Theia to Support VS Code Extensions

I hope you had a relaxing holiday season and recharged for an exciting new year. What better way to start the year than writing about plans and perspectives?

In this post I want to talk about one of the most important new features coming in Eclipse Theia in 2019: Support for VS Code extensions. But first let’s have a brief look at the status quo.

Theia Adoption

The Theia community is growing and adoption is coming along nicely. Just yesterday, Google announced the use of Theia in their Google Cloud Platform. This is particularly nice as we are using GCP to run, so we can now use Theia to do the sysadmin thing on our cloud infrastructure, too.

Another important milestone for Theia is when later this year Eclipse Che will release Version 7. For Che this is a huge step, as it now finally separates the IDE part from the workspace server. It is going to ship with Theia as its default IDE but allows to host others as well. Also, IBM has recently announced their new cloud IDE for Cobol which too is based on Theia. Still waiting for what ARM has up their sleeves, as they have been contributing for almost a year now.

The TypeFox team helps several clients, building awesome developer products based on Theia. And, obviously, we are super thrilled about Gitpod, our frictionless hosting solution for Theia. We are close to leaving the beta phase, making the on-premise version available and releasing an exciting new feature, that will eliminate build-times.

What’s Next?

I am not the only one thinking that VS Code is the best editor / IDE available today. I love its speed, its keyboard focus and simplicity. The only three reasons TypeFox and Ericsson started the Theia project two years ago were these goals, not covered by VS Code:

  • Theia runs in browsers / cloud settings
  • Theia is hosted under vendor-neutral open-source organisation (Eclipse Foundation)
  • Theia allows for creating white labeled products (more extendable)

To support the last item we developed an extension system at the core of the Theia IDE, which is not sandboxed like the VS Code one. A Theia extension can contribute (and override!) any functionality and even the core part is developed as such an extension. This flexibility allows for tailoring an IDE to your needs without the need to fork any code repositories.

We use this mechanism to build rich engineering tools, including diagraming (using sprotty) and other ways of viewing and editing code and data.

Supporting VS Code Extensions

On the contrary, VS Code’s extension system uses a sandbox-model, where extensions run in their own process and communicate with the main IDE through an IPC protocol. As an extension developer you have no access to any browser APIs nor can you call anything that is not part of the official ‘vscode’ namespace. While this approach is very limiting in terms of what you can do it also makes sure that malfunctioning extensions don’t break the user experience (too much). Also, the dependency graph between extensions is much less complex, as most functionality is provided through the main extension API. This means fewer issues with incompatible versions etc. which makes it easier to install and update extensions without breaking the whole application.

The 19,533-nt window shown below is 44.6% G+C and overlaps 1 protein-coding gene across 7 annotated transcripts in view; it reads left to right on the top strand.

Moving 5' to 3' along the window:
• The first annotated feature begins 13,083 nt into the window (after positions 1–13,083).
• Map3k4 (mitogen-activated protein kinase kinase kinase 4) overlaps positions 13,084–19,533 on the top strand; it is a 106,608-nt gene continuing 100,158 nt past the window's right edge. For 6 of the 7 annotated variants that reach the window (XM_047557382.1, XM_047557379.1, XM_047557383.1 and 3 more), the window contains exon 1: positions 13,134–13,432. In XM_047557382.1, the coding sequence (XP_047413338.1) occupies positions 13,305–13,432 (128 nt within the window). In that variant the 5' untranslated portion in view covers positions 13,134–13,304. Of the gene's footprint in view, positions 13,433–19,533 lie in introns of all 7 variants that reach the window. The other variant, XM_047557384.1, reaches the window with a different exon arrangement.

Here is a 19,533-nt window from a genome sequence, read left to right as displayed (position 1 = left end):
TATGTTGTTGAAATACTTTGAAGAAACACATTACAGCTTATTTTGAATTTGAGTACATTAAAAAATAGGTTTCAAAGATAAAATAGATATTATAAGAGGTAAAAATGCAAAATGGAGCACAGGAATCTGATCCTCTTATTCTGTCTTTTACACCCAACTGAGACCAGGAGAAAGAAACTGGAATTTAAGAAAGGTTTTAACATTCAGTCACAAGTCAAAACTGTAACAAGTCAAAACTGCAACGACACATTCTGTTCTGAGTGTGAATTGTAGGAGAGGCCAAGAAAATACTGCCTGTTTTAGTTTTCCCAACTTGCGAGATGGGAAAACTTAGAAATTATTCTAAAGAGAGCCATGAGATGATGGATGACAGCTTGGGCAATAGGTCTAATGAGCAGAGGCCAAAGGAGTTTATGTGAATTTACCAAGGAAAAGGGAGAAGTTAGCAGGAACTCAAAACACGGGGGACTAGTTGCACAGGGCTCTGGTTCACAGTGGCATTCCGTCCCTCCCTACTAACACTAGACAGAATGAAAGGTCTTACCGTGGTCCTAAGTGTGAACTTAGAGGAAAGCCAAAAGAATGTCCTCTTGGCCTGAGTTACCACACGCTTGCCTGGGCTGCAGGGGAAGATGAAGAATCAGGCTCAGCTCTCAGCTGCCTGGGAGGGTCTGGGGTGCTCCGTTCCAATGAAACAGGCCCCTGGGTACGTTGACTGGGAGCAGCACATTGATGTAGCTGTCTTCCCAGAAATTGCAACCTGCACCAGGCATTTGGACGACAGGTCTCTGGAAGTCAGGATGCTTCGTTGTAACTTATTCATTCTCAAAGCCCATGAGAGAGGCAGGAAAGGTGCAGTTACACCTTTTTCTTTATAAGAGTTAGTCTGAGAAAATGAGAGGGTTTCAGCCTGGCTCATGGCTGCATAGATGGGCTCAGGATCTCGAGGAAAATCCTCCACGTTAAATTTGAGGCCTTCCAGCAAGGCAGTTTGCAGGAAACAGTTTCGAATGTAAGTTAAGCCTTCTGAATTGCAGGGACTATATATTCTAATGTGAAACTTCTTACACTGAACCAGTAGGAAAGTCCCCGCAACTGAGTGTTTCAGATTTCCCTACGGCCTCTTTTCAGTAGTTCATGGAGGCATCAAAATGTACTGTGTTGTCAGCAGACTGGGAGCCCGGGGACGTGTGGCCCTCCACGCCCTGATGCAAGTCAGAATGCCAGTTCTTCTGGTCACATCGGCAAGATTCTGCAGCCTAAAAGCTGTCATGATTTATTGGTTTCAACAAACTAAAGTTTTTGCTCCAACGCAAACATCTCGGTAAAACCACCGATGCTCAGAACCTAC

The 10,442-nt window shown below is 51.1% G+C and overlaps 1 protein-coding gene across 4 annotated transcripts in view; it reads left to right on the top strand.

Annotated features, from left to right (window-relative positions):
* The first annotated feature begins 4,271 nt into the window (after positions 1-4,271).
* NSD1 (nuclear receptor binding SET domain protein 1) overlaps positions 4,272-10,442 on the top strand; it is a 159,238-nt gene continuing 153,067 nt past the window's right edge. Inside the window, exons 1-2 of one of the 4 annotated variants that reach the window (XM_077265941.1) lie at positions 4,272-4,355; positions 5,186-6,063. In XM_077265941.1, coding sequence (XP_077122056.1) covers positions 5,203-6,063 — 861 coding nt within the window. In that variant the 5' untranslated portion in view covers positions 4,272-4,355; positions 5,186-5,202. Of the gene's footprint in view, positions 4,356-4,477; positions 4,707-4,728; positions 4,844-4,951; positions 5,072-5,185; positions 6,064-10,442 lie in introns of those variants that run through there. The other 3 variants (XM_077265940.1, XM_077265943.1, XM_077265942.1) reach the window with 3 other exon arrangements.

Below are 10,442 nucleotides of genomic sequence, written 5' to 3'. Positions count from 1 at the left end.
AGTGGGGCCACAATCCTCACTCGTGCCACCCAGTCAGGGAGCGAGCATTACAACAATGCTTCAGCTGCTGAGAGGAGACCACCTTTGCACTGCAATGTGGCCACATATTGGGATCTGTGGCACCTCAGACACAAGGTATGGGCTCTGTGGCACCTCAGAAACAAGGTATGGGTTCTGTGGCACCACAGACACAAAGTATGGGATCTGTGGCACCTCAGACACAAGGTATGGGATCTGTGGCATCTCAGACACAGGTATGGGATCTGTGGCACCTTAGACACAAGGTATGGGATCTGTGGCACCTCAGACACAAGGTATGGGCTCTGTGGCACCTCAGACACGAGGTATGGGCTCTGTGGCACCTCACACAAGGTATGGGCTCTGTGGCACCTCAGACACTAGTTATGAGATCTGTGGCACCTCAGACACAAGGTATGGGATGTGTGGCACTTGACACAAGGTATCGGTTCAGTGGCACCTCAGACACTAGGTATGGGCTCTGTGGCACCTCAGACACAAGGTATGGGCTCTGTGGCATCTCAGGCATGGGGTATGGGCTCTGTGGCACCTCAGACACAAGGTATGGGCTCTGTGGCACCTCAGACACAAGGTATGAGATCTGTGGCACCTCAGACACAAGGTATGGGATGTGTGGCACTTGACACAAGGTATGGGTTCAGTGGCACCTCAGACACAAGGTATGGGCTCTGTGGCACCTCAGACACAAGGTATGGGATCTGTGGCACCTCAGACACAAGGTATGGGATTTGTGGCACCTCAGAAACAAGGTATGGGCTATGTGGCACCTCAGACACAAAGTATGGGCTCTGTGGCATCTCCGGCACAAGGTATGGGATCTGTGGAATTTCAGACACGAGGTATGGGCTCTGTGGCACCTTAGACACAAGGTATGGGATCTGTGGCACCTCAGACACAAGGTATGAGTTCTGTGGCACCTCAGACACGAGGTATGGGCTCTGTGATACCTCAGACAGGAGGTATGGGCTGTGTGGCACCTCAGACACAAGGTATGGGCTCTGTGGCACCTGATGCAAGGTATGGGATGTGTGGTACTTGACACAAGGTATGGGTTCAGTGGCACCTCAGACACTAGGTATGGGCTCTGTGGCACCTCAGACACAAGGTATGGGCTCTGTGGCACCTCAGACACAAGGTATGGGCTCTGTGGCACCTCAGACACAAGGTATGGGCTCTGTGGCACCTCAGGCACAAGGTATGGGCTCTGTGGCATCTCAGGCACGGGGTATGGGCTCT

Long story short, this model definitely has its advantages. More importantly, the flourishing VS Code extension community with currently over 9000 available extensions, makes adopting it very attractive.

VS Code marketplace with over 9000 extensions

That said, it is not an easy undertaking as the API surface is huge. The Red Hat team started working on it almost one year ago already. Finally, we can see first VS Code extensions starting to working. For instance, this Pull Request lets Theia run VS Code’s node debugger extension directly.

Merging with the VS Code community

Supporting VS Code extensions directly will also free the Theia community from having to maintain their own extensions when there is an extension for VS Code available already. Instead of maintaining Theia-specific extensions we can contribute to the VS Code extensions and help make them better for both Theia and VS Code.

Supporting the VS Code extension API forces Theia to become even more like VS Code. A lot of assumptions are made on how the various features work and the extension developers rely on these assumptions so we need to to align them. But as I said we all like VS Code a lot and did the alignment anyway from the get go, so this is not a huge change.

When is it ready?

So far the Red Hat team has done most of the ground work and it already looks pretty good. TypeFox will now dive in and help finishing this exciting new capability. The idea is to pick one VS Code extension after the other, run it in Theia and fix any rough edges. I am optimistic to reach the “80% works”-threshold quite soon and then further harden and polish towards a 100% coverage in Q2.


Theia will maintain its flexibility and control for white labeled products through its original extension architecture. The additional VS Code extension support enables an alternative, less invasive and yet more robust extension mechanism on top of that.

If the things you want to build are covered by the VS Code extension API you should use it and support VS Code and Theia at once. If you want to build complex UI-contributions or a developer focused product, the Theia extension system is the way to go.